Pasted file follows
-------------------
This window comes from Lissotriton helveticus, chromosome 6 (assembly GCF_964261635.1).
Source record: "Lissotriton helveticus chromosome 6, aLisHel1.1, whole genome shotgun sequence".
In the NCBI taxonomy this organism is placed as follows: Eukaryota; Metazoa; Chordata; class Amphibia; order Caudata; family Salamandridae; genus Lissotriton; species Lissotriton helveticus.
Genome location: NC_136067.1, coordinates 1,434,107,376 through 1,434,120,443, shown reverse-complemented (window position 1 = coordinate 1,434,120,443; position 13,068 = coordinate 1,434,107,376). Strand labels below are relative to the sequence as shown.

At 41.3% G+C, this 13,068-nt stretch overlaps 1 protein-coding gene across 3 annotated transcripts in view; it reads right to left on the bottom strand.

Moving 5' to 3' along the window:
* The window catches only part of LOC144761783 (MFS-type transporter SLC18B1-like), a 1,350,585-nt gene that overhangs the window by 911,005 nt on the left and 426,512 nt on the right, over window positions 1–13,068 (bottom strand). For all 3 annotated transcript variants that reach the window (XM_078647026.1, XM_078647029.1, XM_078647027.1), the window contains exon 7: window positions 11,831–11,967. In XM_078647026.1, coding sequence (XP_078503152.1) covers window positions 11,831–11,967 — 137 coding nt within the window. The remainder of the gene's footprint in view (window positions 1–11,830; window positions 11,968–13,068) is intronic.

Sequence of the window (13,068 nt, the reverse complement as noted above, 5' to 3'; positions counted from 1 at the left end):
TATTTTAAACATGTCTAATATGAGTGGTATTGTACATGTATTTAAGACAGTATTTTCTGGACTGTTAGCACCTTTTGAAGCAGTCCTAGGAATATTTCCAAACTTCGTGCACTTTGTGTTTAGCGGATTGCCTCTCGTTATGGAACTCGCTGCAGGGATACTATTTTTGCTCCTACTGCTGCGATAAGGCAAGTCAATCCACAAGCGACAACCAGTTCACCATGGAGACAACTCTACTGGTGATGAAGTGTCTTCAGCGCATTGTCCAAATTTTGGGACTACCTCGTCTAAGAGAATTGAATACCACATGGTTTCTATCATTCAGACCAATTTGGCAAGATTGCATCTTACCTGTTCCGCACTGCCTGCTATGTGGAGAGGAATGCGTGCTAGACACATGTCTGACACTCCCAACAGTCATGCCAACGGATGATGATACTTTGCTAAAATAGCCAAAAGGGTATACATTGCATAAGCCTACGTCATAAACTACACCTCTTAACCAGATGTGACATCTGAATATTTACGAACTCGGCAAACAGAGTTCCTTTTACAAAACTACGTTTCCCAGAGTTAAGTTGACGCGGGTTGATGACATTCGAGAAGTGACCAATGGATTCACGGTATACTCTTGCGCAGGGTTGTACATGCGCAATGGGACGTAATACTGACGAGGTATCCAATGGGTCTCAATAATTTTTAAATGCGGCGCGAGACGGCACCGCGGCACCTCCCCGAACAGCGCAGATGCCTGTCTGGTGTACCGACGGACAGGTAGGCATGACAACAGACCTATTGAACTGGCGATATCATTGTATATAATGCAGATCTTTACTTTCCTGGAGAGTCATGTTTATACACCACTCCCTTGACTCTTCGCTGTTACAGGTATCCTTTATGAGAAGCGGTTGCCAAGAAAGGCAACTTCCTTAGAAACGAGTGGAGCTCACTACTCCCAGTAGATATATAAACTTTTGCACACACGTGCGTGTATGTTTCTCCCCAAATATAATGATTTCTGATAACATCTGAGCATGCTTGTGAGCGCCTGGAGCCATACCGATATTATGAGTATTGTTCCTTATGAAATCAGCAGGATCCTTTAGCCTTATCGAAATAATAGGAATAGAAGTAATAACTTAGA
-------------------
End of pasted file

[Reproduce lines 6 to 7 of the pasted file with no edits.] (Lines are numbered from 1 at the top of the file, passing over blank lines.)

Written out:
Moving 5' to 3' along the window:
* The window catches only part of LOC144761783 (MFS-type transporter SLC18B1-like), a 1,350,585-nt gene that overhangs the window by 911,005 nt on the left and 426,512 nt on the right, over window positions 1–13,068 (bottom strand). For all 3 annotated transcript variants that reach the window (XM_078647026.1, XM_078647029.1, XM_078647027.1), the window contains exon 7: window positions 11,831–11,967. In XM_078647026.1, coding sequence (XP_078503152.1) covers window positions 11,831–11,967 — 137 coding nt within the window. The remainder of the gene's footprint in view (window positions 1–11,830; window positions 11,968–13,068) is intronic.